Adelina Nolasco-Frisk and Adhemar De Alencar don't know where to turn for help with their daughter, Dorita, 13. They returned to Sweden in May after spending 10 weeks in Adelina's native El Salvador, and now Dorita is talking of suicide and refusing to go to school.
Dorita was a bubbly, gregarious child until she was bullied at primary school. At 10, her parents were told that she needed extra help because of her poor reading and writing skills and fragile psychological state.
"I trusted them," says Adelina. "They said they knew what was best for my daughter."
The school and district council suggested Dorita attend a special school in Solna, outside Stockholm, to help. Three years later her parents still don't understand why she is in a class with pupils who are severely physically handicapped. "Dorita doesn't understand it either," Adhemar, a trade lobbyist, tells me.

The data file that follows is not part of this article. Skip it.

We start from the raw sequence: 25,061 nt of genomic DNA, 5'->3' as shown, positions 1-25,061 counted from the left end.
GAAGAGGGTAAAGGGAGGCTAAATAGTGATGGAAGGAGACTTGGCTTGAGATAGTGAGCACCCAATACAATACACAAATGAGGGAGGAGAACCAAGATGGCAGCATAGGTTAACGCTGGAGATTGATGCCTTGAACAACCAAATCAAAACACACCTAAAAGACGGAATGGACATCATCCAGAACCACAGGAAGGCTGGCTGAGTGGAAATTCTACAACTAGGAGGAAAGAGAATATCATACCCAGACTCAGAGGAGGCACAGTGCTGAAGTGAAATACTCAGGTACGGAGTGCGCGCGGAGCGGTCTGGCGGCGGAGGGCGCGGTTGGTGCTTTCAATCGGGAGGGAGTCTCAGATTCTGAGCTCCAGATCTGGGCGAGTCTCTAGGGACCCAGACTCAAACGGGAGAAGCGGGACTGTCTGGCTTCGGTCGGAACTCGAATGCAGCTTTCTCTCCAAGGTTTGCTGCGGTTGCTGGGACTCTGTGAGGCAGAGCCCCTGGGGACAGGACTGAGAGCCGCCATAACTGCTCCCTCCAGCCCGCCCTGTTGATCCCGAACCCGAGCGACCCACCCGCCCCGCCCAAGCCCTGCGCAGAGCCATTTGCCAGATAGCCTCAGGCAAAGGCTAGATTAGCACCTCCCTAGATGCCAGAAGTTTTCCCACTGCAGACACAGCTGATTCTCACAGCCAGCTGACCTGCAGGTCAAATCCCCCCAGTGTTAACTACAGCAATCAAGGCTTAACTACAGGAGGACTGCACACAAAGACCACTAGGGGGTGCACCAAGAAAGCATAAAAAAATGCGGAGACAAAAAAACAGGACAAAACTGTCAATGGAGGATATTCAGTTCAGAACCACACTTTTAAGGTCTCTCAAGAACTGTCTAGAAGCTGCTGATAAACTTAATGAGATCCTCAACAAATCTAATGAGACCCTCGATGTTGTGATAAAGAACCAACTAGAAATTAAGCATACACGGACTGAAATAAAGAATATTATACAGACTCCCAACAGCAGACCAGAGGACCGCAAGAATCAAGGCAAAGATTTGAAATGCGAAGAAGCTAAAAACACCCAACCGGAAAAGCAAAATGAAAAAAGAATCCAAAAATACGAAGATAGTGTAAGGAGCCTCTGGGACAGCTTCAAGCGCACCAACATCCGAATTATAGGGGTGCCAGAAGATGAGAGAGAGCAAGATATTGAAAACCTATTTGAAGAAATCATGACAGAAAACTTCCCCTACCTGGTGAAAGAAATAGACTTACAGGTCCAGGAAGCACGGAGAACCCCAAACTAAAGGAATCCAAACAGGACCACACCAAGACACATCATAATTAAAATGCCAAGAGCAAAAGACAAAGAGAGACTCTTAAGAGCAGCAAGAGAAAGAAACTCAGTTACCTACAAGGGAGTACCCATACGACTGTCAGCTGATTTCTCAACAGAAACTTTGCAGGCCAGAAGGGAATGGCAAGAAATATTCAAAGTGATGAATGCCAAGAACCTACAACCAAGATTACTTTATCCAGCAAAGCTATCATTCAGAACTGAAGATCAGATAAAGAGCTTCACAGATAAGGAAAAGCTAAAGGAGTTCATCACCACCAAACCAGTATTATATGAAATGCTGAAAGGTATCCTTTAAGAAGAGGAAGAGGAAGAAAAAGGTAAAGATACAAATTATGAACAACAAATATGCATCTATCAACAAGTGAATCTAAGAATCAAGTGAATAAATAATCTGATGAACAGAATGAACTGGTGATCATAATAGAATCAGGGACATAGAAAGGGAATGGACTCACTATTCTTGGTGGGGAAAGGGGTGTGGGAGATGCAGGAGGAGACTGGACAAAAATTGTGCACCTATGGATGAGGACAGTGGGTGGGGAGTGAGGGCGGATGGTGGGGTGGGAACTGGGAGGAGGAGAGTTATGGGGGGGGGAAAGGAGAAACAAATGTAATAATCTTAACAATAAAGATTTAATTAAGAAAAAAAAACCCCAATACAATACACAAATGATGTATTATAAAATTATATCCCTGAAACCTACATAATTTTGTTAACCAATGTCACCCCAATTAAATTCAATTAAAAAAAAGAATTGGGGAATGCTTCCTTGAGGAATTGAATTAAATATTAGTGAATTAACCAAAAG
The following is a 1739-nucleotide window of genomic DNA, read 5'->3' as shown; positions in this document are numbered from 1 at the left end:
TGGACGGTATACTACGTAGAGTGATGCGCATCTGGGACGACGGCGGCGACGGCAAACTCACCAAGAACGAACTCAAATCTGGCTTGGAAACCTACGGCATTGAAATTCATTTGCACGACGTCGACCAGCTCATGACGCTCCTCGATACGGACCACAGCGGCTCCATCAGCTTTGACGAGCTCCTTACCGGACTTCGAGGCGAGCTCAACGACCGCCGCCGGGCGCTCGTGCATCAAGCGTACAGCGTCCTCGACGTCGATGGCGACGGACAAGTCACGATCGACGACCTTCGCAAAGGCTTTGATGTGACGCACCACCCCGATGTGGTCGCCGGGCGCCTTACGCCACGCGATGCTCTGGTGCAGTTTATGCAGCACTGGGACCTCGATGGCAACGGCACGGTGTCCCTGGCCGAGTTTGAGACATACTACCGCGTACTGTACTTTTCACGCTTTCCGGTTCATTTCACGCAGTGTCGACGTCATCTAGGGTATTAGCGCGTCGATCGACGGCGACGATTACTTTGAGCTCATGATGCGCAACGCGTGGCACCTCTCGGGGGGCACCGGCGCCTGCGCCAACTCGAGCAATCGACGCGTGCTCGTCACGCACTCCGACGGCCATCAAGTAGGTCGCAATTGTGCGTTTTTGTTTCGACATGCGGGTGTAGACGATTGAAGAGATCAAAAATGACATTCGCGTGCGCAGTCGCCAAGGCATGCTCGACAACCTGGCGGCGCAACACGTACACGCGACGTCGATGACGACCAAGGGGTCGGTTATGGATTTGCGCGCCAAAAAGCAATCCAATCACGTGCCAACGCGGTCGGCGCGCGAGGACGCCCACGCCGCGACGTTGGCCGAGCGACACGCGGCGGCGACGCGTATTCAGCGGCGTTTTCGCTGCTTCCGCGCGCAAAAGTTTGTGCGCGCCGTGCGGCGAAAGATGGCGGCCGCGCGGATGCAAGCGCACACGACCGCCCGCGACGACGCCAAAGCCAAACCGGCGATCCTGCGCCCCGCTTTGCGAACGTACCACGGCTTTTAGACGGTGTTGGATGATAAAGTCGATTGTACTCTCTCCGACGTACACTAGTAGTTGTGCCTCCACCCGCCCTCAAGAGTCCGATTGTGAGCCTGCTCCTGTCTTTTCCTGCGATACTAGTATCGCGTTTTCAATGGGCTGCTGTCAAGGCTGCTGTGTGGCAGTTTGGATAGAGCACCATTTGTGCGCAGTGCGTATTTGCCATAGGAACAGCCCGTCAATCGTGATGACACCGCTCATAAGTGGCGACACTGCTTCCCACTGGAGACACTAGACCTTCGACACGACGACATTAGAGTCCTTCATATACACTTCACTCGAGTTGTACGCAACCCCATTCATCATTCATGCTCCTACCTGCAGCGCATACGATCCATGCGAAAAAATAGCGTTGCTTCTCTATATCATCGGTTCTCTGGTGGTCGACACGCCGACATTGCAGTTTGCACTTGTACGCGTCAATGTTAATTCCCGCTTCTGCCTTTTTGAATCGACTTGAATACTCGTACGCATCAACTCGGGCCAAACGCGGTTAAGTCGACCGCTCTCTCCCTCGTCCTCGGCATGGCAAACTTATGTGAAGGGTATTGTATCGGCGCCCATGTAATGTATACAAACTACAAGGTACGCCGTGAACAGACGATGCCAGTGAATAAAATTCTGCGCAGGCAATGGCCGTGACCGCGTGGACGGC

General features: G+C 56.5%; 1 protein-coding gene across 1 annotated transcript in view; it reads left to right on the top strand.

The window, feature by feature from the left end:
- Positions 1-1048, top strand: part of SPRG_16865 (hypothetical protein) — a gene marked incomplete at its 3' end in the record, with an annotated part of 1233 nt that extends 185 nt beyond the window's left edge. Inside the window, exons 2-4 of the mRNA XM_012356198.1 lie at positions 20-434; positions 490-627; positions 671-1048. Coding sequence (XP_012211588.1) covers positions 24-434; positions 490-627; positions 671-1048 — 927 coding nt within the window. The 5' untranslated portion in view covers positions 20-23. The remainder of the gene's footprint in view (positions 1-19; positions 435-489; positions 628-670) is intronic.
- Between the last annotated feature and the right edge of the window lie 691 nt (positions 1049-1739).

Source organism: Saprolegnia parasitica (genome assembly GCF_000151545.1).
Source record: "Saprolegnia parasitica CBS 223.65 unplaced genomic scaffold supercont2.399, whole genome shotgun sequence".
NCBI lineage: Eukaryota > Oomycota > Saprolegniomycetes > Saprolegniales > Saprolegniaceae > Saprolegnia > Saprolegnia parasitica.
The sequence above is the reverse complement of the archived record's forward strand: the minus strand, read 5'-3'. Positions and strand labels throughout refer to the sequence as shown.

"She gets upset. Other kids tease her that she's a spastic."
Like many immigrants, her parents don't really know their way around the maze of Swedish administration although they have lived in the country for almost 30 years.
When Dorita showed no sign of progress and her condition steadily worsened as she started to talk of suicide, her mother pressed the school and local council to re-examine Dorita's case.
"I felt she needed a therapist or psychiatric help but nobody would listen to me," she said.
In desperation Adelina took Dorita out of school for two months while she visited relatives in El Salvador. "After a few weeks she picked up, began to eat properly and even started attending a local school where she was able to participate actively. The teachers were pleased with her."
Adhemar doesn't understand why in El Salvador Dorita was "just like any other student. But in Sweden she's classified as handicapped".
She is now considering returning to El Salvador with Dorita, even though her brother and uncle were murdered there.
"I just want Dorita to have the chance of a proper education like other children," she says.